William Pfaff adds a perspective to the seemingly endless Germany-Greece Euro crisis that is virtually never mentioned here: History.
History is not an alibi, but neither is ignorance or indifference to history, from which Germany has richly profited since 1948, when the U.S. decided that German manpower and military ability was indispensible in the developing cold war confrontation with the Soviet Union, and passed an exculpatory blessing over the West Germans, making them in a nonce into defenders of democracy, wartime grudges waived.
Greece was less fortunate. Its Second World War began in October 1940 when Nazi Germany’s Fascist ally, Italy, attacked Greece. The Greek army threw the Italians back into Italian-controlled Albania. An armed lull followed.
Germany, which already partly occupied Romania and Bulgaria, was preparing Operation Barbarossa, the invasion of Russia, assembling in Romania, Hungary, and Bulgaria some three million of its own and allied troops.
The Greek Army counterattacked the Italians, overrunning a quarter of Albania and taking 28 thousand prisoners. German troops then invaded Greece (population approximately 8 million) on three fronts. On April 23, 1941 Greece signed an armistice, turning to guerrilla resistance, which its people continued to the end of the war.
The weeks spent by the Germans in rescuing the Italian army from the Greeks is generally credited with having delayed the invasion of Russia, launched June 22, for a sufficient period to cause the German offensive to bog down in winter conditions short of Moscow and Stalingrad, allowing a successful Russian counteroffensive to be prepared. Germany’s defeat at Stalingrad coincided with Britain’s desert victory at El Alamein and was the turning point in the European war. Germany never won another major battle.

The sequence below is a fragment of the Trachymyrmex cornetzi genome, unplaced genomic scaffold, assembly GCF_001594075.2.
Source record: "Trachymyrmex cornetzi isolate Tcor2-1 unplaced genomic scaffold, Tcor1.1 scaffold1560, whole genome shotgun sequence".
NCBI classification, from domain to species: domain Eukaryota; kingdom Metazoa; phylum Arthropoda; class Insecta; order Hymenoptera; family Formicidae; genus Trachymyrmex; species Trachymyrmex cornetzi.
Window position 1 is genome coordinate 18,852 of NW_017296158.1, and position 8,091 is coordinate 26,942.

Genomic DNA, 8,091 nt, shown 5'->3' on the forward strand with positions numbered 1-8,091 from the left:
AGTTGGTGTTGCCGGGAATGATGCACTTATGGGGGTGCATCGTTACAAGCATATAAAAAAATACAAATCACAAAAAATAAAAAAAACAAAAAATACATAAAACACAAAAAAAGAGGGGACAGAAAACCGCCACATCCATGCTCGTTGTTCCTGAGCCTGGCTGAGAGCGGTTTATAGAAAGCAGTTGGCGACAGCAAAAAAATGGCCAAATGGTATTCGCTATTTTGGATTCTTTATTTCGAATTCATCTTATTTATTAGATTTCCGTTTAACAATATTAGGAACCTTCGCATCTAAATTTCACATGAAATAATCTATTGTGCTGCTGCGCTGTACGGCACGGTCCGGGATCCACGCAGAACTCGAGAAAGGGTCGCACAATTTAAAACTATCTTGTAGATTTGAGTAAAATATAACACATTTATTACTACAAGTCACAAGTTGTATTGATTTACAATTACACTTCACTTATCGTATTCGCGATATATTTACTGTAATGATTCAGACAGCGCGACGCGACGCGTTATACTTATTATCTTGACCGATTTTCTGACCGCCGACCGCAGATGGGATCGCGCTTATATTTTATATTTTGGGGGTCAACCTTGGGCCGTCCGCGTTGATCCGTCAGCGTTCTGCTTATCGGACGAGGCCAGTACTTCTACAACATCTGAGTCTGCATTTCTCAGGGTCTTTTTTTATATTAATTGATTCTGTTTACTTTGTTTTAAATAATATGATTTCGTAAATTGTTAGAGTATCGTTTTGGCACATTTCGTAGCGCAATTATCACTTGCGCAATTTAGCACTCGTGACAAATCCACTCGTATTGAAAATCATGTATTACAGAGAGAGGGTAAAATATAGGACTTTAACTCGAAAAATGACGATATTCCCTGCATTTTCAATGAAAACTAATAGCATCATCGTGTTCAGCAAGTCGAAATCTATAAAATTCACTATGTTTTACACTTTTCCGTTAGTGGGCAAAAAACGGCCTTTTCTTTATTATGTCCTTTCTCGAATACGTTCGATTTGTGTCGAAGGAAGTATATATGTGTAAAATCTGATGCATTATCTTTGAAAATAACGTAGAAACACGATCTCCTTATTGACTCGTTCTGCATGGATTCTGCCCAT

The wartime occupation of Greece by Germany, Bulgaria and Italy, as the Cambridge historian Richard Clogg has recently noted in the London Review of Books, caused “one of the most virulent hyperinflations ever recorded, five thousand times more severe than the [German] Weimar inflation of the early 1920s. Price levels in January 1946 were more than five trillion times those of May 1941.”
The occupation produced one of the worst famines in modern European history. It is estimated that some 200 thousand Greeks starved between 1941 and 1943. In addition, savage war continued between Greek guerrillas and Axis occupation forces, with the usual torture, and reprisals on the order of 150 hostages shot for every attack on a German soldier.
In 1944 the Germans conducted a scorched earth withdrawal, accompanied by atrocities for which many Greeks today consider German reparations inadequate. The official estimate is that 1.2 million Greeks – more than an eighth of the population – were made homeless by the occupation. There still is a controversy over what happened to Greece’s national gold stock.
I should say more about Pfaff, a Paris-based expatriate who is one of America’s most brilliant columnists and political writers. His work appears weekly in the Paris Herald Tribune, sporadically in US papers. Those treated to regular doses of Michael Gerson, Thomas Friedman, David Brooks, Jackson Diehl, Maureen Dowd, etc. who wonder when was the last time they learned something new from a newspaper column might do well to follow him.